You are currently browsing the tag archive for the ‘Peterborough Canoe Company’ tag.

Like the rest of this community also involved with The Canadian Canoe Museum, I share a peculiar affection for the little human-powered boats that are so celebrated in our country’s heritage. It is certainly my privilege as the Museum’s Curator to spend quite a bit of time with its collection of over 600 of these little boats.

Canadian Canoe Museum onsite Collections Storage Facility (CCM photo)

Canadian Canoe Museum onsite Collections Storage Facility (CCM photo)

If pressed, I do not have a favourite canoe– at least today’s choice would not be the same as yesterday’s favourite. I will however make a small confession: I’ve long had a soft spot for one unusual branch in the canoe’s family tree and it usually has an outboard motor hanging off the end.  Now I’m not really a motorboat person, not at all, but there’s something about the shape and workboat finish of the great freighter canoes found across the Canadian north that gives me a thrill. Read the rest of this entry »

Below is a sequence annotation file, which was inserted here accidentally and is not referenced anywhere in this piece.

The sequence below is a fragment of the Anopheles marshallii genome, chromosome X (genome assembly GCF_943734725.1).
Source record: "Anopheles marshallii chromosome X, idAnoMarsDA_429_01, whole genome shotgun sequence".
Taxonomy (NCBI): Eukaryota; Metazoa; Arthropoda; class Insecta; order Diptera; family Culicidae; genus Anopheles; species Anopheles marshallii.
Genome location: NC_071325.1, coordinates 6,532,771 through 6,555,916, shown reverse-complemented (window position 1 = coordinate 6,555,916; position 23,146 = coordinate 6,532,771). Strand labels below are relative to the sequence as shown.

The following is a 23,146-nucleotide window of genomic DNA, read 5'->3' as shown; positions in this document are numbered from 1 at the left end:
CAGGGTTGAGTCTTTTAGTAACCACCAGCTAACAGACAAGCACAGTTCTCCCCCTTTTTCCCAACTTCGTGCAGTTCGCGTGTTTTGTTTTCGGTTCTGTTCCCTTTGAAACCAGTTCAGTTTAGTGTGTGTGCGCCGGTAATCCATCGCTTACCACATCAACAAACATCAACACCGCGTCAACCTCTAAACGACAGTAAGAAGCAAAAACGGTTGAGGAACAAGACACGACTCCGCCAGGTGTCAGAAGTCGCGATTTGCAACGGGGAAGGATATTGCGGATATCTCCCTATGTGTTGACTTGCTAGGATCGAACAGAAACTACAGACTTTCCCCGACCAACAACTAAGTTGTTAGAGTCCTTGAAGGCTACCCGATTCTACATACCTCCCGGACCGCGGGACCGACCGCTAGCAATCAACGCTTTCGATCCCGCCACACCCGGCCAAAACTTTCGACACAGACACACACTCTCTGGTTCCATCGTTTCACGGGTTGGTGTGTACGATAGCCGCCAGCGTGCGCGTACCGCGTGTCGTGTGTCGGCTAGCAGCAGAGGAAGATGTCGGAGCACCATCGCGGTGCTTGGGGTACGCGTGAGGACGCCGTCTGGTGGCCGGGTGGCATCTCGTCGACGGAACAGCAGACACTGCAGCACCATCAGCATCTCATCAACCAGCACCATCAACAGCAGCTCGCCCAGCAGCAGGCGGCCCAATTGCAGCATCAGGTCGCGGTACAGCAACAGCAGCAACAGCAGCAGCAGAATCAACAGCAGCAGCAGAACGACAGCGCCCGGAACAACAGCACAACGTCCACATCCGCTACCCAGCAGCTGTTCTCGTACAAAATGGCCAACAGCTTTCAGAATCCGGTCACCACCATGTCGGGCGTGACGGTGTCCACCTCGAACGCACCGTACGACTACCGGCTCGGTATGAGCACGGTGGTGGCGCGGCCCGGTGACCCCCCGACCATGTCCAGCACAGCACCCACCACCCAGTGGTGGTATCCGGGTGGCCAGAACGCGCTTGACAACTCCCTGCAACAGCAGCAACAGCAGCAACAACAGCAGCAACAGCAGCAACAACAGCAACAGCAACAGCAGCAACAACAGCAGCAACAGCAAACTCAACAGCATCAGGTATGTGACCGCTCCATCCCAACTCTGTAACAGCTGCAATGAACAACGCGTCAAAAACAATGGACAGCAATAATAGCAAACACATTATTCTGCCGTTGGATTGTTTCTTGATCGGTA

The Peterborough Canoe Company of course!

By now I’m sure you’re aware that we have some surprising and unusual items in our collection, but did you know that The Canadian Canoe Museum is home to a collection of cross-country and down-hill skis?

Skis were an easy cross over product for local canoe companies in the early-mid 20th century.  Local builders like the Peterborough Canoe Company, and the Chestnut Canoe Company already had the equipment, suppliers and skilled workers required to steam, bend and manipulate wooden planks. Although many canoe companies were making winter products, the Museum’s ski collection is comprised mostly of Peterborough Canoe Company Skis constructed primarily of ash or hickory (considered superior for its flexibility and strength).

Museum skis

Peterborough Canoe Company Skis from the Museum’s collection. The pair on the far right are made of hickory.

museum ski boots

Ski Boots C.1926

Read the rest of this entry »

Long before there were movie theatres, roller rinks or drive-ins teenagers courted in canoes. During the early 1900s young men would take their best girl canoeing for romance and the opportunity to spend some quality time away from parents and chaperones. Canoeing was the thing to do.

canoedling

Read the rest of this entry »